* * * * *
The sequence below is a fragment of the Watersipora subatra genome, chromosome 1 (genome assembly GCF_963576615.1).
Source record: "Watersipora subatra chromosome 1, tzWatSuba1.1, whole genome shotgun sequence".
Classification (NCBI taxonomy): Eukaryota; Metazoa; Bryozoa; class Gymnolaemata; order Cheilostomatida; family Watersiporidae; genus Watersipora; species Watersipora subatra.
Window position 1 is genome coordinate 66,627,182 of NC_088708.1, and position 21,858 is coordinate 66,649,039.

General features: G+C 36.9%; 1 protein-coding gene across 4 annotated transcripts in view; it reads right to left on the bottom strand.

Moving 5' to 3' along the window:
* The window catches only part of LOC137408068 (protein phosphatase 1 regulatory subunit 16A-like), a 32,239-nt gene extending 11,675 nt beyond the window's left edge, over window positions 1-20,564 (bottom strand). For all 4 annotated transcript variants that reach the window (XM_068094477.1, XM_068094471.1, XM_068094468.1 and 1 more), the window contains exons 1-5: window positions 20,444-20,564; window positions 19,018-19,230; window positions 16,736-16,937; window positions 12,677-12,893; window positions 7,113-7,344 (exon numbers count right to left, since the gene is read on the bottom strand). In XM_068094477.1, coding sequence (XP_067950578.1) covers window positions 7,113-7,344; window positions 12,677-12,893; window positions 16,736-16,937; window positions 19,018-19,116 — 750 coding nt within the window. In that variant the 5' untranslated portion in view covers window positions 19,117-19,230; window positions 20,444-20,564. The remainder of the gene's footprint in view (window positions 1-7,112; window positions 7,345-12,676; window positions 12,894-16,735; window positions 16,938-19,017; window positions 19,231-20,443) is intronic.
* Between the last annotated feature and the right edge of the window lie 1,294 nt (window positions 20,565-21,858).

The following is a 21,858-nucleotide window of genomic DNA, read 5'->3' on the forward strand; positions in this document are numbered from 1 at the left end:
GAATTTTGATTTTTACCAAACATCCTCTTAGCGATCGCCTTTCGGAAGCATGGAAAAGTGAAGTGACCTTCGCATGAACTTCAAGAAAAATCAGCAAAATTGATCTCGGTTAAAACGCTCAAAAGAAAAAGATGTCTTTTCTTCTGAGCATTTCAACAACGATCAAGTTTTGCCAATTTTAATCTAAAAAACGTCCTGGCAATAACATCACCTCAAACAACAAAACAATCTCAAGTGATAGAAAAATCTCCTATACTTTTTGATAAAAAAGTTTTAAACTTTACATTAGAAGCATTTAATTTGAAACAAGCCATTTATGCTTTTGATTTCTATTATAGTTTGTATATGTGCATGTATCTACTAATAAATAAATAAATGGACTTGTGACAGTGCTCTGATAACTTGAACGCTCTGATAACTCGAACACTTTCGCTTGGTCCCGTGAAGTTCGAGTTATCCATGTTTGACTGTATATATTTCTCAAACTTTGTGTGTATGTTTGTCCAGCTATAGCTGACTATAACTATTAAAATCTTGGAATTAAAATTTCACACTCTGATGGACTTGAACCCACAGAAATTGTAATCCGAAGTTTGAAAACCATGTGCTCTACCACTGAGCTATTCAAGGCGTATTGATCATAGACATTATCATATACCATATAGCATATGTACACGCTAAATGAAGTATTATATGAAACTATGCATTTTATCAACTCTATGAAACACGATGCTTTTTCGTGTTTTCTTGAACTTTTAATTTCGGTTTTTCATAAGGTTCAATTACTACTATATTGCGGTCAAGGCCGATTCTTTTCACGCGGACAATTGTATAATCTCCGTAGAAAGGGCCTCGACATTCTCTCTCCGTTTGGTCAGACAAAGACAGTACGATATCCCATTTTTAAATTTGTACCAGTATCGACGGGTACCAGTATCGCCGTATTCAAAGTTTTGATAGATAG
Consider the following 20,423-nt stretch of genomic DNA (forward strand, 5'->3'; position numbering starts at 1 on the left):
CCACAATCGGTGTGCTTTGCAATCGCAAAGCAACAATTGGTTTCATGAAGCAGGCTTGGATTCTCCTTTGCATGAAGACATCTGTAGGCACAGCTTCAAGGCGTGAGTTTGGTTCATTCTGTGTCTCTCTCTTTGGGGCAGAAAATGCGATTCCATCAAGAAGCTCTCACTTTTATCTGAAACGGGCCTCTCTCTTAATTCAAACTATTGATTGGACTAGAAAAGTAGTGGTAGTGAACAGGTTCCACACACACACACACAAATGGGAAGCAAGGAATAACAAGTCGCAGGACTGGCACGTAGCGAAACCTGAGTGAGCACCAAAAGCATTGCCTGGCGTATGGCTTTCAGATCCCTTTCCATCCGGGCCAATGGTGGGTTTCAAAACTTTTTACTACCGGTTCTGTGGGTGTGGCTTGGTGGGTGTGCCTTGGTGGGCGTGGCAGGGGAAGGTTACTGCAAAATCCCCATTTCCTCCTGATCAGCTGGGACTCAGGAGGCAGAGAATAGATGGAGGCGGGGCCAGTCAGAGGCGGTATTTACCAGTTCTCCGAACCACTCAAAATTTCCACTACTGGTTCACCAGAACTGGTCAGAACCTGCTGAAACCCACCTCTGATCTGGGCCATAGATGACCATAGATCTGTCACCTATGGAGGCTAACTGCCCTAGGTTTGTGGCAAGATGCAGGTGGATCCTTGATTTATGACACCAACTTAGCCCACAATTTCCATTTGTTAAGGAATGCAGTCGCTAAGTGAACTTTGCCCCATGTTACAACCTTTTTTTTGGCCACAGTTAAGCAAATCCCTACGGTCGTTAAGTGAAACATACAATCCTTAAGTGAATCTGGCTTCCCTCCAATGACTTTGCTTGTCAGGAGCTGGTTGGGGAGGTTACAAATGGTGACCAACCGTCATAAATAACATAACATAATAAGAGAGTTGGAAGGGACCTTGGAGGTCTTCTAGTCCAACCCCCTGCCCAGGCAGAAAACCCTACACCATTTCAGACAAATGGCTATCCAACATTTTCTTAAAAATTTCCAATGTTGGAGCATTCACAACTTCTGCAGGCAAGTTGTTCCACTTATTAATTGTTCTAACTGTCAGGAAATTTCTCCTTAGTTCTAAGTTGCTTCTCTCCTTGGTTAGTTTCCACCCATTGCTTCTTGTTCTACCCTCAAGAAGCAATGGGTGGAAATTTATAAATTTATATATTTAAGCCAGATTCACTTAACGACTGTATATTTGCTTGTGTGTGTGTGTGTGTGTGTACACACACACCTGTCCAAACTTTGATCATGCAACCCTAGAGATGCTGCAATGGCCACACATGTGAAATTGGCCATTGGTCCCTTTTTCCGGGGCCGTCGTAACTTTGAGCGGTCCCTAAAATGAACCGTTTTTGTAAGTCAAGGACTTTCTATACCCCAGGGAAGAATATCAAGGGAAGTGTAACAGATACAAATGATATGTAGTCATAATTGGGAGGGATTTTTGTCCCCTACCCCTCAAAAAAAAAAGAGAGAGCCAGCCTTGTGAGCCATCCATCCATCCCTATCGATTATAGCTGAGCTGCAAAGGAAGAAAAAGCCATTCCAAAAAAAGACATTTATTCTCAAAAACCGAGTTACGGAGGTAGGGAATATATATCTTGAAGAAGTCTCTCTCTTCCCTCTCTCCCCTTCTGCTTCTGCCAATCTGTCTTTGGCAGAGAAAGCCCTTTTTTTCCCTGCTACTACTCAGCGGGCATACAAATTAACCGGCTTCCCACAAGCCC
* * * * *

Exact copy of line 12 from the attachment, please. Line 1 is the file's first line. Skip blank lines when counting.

CCACAATCGGTGTGCTTTGCAATCGCAAAGCAACAATTGGTTTCATGAAGCAGGCTTGGATTCTCCTTTGCATGAAGACATCTGTAGGCACAGCTTCAAGGCGTGAGTTTGGTTCATTCTGTGTCTCTCTCTTTGGGGCAGAAAATGCGATTCCATCAAGAAGCTCTCACTTTTATCTGAAACGGGCCTCTCTCTTAATTCAAACTATTGATTGGACTAGAAAAGTAGTGGTAGTGAACAGGTTCCACACACACACACACAAATGGGAAGCAAGGAATAACAAGTCGCAGGACTGGCACGTAGCGAAACCTGAGTGAGCACCAAAAGCATTGCCTGGCGTATGGCTTTCAGATCCCTTTCCATCCGGGCCAATGGTGGGTTTCAAAACTTTTTACTACCGGTTCTGTGGGTGTGGCTTGGTGGGTGTGCCTTGGTGGGCGTGGCAGGGGAAGGTTACTGCAAAATCCCCATTTCCTCCTGATCAGCTGGGACTCAGGAGGCAGAGAATAGATGGAGGCGGGGCCAGTCAGAGGCGGTATTTACCAGTTCTCCGAACCACTCAAAATTTCCACTACTGGTTCACCAGAACTGGTCAGAACCTGCTGAAACCCACCTCTGATCTGGGCCATAGATGACCATAGATCTGTCACCTATGGAGGCTAACTGCCCTAGGTTTGTGGCAAGATGCAGGTGGATCCTTGATTTATGACACCAACTTAGCCCACAATTTCCATTTGTTAAGGAATGCAGTCGCTAAGTGAACTTTGCCCCATGTTACAACCTTTTTTTTGGCCACAGTTAAGCAAATCCCTACGGTCGTTAAGTGAAACATACAATCCTTAAGTGAATCTGGCTTCCCTCCAATGACTTTGCTTGTCAGGAGCTGGTTGGGGAGGTTACAAATGGTGACCAACCGTCATAAATAACATAACATAATAAGAGAGTTGGAAGGGACCTTGGAGGTCTTCTAGTCCAACCCCCTGCCCAGGCAGAAAACCCTACACCATTTCAGACAAATGGCTATCCAACATTTTCTTAAAAATTTCCAATGTTGGAGCATTCACAACTTCTGCAGGCAAGTTGTTCCACTTATTAATTGTTCTAACTGTCAGGAAATTTCTCCTTAGTTCTAAGTTGCTTCTCTCCTTGGTTAGTTTCCACCCATTGCTTCTTGTTCTACCCTCAAGAAGCAATGGGTGGAAATTTATAAATTTATATATTTAAGCCAGATTCACTTAACGACTGTATATTTGCTTGTGTGTGTGTGTGTGTGTGTACACACACACCTGTCCAAACTTTGATCATGCAACCCTAGAGATGCTGCAATGGCCACACATGTGAAATTGGCCATTGGTCCCTTTTTCCGGGGCCGTCGTAACTTTGAGCGGTCCCTAAAATGAACCGTTTTTGTAAGTCAAGGACTTTCTATACCCCAGGGAAGAATATCAAGGGAAGTGTAACAGATACAAATGATATGTAGTCATAATTGGGAGGGATTTTTGTCCCCTACCCCTCAAAAAAAAAAGAGAGAGCCAGCCTTGTGAGCCATCCATCCATCCCTATCGATTATAGCTGAGCTGCAAAGGAAGAAAAAGCCATTCCAAAAAAAGACATTTATTCTCAAAAACCGAGTTACGGAGGTAGGGAATATATATCTTGAAGAAGTCTCTCTCTTCCCTCTCTCCCCTTCTGCTTCTGCCAATCTGTCTTTGGCAGAGAAAGCCCTTTTTTTCCCTGCTACTACTCAGCGGGCATACAAATTAACCGGCTTCCCACAAGCCC